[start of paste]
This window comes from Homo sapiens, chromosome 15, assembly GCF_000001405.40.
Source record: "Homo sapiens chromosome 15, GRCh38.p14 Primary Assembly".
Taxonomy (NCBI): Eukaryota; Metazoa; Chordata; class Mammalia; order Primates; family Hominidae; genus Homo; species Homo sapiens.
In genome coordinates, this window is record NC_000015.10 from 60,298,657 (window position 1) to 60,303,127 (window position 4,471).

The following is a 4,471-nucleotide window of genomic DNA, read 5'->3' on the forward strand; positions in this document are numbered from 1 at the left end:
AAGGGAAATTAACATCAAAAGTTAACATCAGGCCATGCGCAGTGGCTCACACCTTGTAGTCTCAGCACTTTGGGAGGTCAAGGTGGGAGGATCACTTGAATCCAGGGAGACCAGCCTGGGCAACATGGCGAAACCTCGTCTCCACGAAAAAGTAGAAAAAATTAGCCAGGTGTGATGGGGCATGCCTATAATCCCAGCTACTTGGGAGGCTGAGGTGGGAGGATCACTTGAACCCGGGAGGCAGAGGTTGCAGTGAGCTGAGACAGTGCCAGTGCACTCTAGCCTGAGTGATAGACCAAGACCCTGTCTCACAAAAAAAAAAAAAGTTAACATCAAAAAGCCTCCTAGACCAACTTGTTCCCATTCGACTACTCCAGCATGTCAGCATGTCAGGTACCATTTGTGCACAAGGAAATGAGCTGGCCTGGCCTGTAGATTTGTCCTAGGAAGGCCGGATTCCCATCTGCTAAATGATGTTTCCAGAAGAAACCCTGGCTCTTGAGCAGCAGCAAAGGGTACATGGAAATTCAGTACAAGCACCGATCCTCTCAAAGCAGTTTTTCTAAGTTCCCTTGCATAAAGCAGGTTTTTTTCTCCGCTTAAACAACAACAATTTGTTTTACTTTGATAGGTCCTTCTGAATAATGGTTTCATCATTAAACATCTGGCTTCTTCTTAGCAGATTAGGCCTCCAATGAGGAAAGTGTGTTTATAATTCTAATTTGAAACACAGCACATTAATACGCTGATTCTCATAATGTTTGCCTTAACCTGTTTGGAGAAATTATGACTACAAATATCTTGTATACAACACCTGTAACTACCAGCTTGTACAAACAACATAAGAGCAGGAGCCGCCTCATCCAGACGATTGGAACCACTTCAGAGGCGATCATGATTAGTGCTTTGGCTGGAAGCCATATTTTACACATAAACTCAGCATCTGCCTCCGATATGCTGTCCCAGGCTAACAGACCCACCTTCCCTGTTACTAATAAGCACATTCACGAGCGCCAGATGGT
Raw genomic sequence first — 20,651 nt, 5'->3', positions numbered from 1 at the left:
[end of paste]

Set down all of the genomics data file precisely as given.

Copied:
This window comes from Homo sapiens, chromosome 15, assembly GCF_000001405.40.
Source record: "Homo sapiens chromosome 15, GRCh38.p14 Primary Assembly".
Taxonomy (NCBI): Eukaryota; Metazoa; Chordata; class Mammalia; order Primates; family Hominidae; genus Homo; species Homo sapiens.
In genome coordinates, this window is record NC_000015.10 from 60,298,657 (window position 1) to 60,303,127 (window position 4,471).

The following is a 4,471-nucleotide window of genomic DNA, read 5'->3' on the forward strand; positions in this document are numbered from 1 at the left end:
AAGGGAAATTAACATCAAAAGTTAACATCAGGCCATGCGCAGTGGCTCACACCTTGTAGTCTCAGCACTTTGGGAGGTCAAGGTGGGAGGATCACTTGAATCCAGGGAGACCAGCCTGGGCAACATGGCGAAACCTCGTCTCCACGAAAAAGTAGAAAAAATTAGCCAGGTGTGATGGGGCATGCCTATAATCCCAGCTACTTGGGAGGCTGAGGTGGGAGGATCACTTGAACCCGGGAGGCAGAGGTTGCAGTGAGCTGAGACAGTGCCAGTGCACTCTAGCCTGAGTGATAGACCAAGACCCTGTCTCACAAAAAAAAAAAAAGTTAACATCAAAAAGCCTCCTAGACCAACTTGTTCCCATTCGACTACTCCAGCATGTCAGCATGTCAGGTACCATTTGTGCACAAGGAAATGAGCTGGCCTGGCCTGTAGATTTGTCCTAGGAAGGCCGGATTCCCATCTGCTAAATGATGTTTCCAGAAGAAACCCTGGCTCTTGAGCAGCAGCAAAGGGTACATGGAAATTCAGTACAAGCACCGATCCTCTCAAAGCAGTTTTTCTAAGTTCCCTTGCATAAAGCAGGTTTTTTTCTCCGCTTAAACAACAACAATTTGTTTTACTTTGATAGGTCCTTCTGAATAATGGTTTCATCATTAAACATCTGGCTTCTTCTTAGCAGATTAGGCCTCCAATGAGGAAAGTGTGTTTATAATTCTAATTTGAAACACAGCACATTAATACGCTGATTCTCATAATGTTTGCCTTAACCTGTTTGGAGAAATTATGACTACAAATATCTTGTATACAACACCTGTAACTACCAGCTTGTACAAACAACATAAGAGCAGGAGCCGCCTCATCCAGACGATTGGAACCACTTCAGAGGCGATCATGATTAGTGCTTTGGCTGGAAGCCATATTTTACACATAAACTCAGCATCTGCCTCCGATATGCTGTCCCAGGCTAACAGACCCACCTTCCCTGTTACTAATAAGCACATTCACGAGCGCCAGATGGT
Raw genomic sequence first — 20,651 nt, 5'->3', positions numbered from 1 at the left: